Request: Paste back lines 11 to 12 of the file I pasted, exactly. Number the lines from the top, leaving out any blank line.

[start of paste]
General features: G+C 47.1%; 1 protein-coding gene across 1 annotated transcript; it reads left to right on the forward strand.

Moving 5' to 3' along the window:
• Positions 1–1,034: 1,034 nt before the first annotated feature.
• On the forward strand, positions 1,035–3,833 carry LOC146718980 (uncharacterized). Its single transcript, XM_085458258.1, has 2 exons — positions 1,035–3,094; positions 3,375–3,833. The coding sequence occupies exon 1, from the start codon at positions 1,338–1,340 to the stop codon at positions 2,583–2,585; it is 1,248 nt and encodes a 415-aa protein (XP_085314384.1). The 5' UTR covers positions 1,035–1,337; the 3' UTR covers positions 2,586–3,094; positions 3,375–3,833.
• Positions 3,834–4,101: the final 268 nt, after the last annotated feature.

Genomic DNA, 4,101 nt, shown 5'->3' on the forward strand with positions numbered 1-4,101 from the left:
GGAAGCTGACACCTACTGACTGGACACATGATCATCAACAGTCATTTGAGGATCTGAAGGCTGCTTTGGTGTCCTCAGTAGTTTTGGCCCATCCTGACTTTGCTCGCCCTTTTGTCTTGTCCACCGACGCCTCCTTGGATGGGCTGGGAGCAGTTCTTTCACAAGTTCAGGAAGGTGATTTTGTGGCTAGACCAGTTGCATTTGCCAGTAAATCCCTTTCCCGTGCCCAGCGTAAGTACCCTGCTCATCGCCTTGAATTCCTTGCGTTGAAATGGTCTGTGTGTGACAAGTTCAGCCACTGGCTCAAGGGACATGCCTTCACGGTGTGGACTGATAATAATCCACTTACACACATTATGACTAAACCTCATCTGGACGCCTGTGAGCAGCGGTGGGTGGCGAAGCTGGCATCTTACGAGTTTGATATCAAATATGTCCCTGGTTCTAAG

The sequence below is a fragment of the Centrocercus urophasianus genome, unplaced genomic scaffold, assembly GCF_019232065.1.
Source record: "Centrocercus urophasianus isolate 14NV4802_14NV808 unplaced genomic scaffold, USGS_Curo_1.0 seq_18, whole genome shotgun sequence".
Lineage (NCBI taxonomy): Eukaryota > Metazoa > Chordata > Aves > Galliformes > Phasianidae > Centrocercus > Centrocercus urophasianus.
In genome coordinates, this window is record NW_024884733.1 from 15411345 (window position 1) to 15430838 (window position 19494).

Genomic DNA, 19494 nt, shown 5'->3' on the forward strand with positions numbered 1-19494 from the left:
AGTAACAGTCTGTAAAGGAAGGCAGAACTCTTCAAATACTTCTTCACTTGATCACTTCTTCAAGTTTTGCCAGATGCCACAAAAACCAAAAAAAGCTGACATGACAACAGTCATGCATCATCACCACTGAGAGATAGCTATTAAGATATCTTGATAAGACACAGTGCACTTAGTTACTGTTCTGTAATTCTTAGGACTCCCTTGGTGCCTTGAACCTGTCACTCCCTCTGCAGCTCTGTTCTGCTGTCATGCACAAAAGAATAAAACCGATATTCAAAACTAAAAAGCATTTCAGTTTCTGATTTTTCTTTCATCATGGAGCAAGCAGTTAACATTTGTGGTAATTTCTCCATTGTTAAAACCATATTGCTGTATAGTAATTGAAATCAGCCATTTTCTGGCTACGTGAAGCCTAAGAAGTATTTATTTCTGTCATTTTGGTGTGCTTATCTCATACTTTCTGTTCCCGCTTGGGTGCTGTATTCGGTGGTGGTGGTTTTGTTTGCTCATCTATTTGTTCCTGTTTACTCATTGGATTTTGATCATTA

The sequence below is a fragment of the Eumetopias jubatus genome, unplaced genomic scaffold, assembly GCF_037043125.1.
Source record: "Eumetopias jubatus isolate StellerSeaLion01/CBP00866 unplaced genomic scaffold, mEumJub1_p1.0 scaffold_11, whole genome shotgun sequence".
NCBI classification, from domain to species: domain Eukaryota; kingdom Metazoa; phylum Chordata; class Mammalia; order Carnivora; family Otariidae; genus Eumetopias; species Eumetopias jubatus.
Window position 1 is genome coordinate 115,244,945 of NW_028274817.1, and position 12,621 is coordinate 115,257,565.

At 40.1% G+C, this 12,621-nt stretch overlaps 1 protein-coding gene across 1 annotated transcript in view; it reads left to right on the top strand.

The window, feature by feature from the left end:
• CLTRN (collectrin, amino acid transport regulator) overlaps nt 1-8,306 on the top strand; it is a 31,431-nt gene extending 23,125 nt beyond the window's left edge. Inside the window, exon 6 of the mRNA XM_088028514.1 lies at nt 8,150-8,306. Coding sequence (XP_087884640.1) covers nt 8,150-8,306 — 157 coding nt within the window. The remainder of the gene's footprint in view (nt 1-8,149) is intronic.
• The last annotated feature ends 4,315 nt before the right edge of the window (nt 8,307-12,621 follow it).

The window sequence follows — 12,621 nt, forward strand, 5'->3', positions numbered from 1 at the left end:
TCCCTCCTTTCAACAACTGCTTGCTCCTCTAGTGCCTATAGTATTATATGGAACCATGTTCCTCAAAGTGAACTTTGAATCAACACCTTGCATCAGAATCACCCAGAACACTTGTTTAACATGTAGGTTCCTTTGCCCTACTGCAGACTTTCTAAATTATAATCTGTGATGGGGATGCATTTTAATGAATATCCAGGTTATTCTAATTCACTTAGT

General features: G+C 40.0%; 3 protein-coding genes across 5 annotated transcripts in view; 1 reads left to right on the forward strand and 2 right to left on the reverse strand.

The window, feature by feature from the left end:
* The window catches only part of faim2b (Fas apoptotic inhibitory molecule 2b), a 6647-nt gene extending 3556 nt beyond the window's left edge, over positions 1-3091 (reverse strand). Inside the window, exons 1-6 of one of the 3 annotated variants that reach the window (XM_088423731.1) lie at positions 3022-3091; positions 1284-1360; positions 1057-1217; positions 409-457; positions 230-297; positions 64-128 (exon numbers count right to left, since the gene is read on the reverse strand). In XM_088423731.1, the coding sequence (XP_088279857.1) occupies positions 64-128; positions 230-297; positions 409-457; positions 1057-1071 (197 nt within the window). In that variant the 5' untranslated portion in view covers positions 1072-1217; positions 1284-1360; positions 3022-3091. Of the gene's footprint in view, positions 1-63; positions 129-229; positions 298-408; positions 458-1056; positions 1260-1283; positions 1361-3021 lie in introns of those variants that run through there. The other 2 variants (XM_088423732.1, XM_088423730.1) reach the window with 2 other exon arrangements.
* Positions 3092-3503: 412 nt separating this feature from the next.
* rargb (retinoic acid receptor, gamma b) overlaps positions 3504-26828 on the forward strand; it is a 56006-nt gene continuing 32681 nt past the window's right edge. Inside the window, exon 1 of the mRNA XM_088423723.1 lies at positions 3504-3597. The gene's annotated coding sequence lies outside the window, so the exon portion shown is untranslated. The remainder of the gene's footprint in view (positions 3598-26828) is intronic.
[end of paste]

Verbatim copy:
In genome coordinates, this window is record NW_024884733.1 from 15411345 (window position 1) to 15430838 (window position 19494).

Genomic DNA, 19494 nt, shown 5'->3' on the forward strand with positions numbered 1-19494 from the left: